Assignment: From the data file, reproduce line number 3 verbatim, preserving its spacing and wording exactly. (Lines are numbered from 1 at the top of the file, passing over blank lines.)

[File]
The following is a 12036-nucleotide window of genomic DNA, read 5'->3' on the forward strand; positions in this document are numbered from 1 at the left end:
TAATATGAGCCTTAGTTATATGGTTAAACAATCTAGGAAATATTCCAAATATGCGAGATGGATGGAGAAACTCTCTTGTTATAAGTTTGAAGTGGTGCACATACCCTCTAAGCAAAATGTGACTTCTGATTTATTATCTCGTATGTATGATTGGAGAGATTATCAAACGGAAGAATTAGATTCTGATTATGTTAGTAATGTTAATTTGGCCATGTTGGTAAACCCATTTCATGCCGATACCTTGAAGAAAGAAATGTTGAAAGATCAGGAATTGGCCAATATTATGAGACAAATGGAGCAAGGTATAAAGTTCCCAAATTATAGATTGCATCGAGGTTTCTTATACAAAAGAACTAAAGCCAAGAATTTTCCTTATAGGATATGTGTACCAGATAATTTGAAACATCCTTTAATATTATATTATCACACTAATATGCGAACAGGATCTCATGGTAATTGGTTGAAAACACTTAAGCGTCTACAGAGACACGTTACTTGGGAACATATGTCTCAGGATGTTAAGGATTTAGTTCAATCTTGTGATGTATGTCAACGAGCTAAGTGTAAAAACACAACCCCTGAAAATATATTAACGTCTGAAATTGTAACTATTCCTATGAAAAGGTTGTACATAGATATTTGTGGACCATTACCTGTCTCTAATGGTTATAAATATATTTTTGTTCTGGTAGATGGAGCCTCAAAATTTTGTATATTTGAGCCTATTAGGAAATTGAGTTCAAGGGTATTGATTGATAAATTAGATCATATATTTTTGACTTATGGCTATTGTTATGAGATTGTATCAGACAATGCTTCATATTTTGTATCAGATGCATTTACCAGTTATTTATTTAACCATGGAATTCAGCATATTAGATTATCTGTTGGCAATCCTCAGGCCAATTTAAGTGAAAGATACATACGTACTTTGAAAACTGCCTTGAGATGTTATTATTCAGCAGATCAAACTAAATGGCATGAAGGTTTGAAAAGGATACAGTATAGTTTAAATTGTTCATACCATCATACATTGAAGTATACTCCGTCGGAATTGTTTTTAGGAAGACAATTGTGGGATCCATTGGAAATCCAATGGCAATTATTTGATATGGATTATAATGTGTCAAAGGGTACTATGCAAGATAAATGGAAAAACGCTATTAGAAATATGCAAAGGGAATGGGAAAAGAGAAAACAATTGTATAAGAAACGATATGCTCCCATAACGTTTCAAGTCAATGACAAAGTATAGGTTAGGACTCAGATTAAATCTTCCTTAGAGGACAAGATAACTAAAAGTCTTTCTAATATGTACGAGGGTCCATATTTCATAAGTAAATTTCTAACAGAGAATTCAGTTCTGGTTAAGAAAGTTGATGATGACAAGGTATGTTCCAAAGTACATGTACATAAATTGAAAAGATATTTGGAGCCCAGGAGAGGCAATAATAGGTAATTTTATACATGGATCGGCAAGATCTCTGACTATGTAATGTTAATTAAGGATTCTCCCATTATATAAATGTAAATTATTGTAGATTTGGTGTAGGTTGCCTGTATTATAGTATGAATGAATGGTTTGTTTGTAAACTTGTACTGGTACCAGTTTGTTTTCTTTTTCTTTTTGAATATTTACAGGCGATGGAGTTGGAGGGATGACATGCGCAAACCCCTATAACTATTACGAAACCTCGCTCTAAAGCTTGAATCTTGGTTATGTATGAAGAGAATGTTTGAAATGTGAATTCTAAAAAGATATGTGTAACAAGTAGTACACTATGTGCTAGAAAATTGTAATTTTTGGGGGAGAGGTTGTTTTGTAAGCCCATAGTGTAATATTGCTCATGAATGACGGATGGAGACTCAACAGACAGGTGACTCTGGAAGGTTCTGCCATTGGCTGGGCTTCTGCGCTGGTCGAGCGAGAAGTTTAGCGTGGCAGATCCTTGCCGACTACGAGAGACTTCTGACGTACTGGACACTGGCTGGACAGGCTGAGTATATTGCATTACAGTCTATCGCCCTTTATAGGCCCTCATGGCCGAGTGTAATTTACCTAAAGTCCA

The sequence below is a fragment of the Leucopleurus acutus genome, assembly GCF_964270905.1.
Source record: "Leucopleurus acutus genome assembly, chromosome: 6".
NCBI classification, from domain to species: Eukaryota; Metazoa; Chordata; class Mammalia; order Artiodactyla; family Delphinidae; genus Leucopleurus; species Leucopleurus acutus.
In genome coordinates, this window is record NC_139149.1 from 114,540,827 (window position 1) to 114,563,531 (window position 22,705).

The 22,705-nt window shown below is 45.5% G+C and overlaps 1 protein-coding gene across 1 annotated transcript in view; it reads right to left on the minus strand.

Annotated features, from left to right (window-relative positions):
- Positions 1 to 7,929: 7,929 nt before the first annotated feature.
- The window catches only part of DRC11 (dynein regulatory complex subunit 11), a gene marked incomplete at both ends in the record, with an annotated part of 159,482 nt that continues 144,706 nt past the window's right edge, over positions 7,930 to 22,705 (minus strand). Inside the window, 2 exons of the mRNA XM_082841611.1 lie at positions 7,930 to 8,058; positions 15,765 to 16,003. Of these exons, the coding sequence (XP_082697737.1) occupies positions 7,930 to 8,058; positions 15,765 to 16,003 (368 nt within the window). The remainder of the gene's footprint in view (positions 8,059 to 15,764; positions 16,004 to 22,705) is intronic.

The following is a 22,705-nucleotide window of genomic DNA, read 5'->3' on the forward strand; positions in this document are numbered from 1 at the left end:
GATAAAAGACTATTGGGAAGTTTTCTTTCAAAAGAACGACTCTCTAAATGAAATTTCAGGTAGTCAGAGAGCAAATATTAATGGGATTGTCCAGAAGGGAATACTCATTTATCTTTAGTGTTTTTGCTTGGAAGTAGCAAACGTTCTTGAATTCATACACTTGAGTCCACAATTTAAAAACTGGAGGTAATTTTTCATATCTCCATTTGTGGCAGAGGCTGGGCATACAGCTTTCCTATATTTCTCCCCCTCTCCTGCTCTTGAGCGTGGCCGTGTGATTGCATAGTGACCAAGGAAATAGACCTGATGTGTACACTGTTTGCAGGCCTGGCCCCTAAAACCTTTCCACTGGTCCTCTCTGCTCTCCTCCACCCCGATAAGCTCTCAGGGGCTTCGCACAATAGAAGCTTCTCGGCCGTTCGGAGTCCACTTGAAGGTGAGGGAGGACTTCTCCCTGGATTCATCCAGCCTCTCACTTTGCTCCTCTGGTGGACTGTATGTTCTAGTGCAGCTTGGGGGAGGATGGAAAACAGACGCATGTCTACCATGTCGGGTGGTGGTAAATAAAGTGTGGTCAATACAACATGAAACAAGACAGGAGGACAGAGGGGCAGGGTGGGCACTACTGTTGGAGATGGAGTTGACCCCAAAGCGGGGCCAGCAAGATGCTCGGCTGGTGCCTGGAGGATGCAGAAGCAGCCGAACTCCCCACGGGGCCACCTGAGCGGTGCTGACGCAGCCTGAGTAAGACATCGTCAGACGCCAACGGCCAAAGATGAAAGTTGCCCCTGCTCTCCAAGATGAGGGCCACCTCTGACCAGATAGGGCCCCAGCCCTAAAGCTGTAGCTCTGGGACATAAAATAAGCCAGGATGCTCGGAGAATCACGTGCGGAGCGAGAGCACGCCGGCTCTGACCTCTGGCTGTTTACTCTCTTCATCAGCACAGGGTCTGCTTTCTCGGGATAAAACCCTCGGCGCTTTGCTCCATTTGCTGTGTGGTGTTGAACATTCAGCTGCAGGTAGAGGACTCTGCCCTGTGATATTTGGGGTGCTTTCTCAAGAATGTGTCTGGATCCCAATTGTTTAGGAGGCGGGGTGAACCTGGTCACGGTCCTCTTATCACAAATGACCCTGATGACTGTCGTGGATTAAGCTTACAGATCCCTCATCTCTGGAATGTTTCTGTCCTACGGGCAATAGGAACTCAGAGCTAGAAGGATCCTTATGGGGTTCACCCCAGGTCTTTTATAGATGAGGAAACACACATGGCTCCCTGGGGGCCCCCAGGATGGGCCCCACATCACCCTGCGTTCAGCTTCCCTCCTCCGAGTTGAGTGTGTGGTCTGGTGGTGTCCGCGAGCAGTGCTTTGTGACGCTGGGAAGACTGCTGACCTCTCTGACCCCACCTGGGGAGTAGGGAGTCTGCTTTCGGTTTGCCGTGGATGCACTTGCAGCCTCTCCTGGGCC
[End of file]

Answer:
The sequence below is a fragment of the Leucopleurus acutus genome, assembly GCF_964270905.1.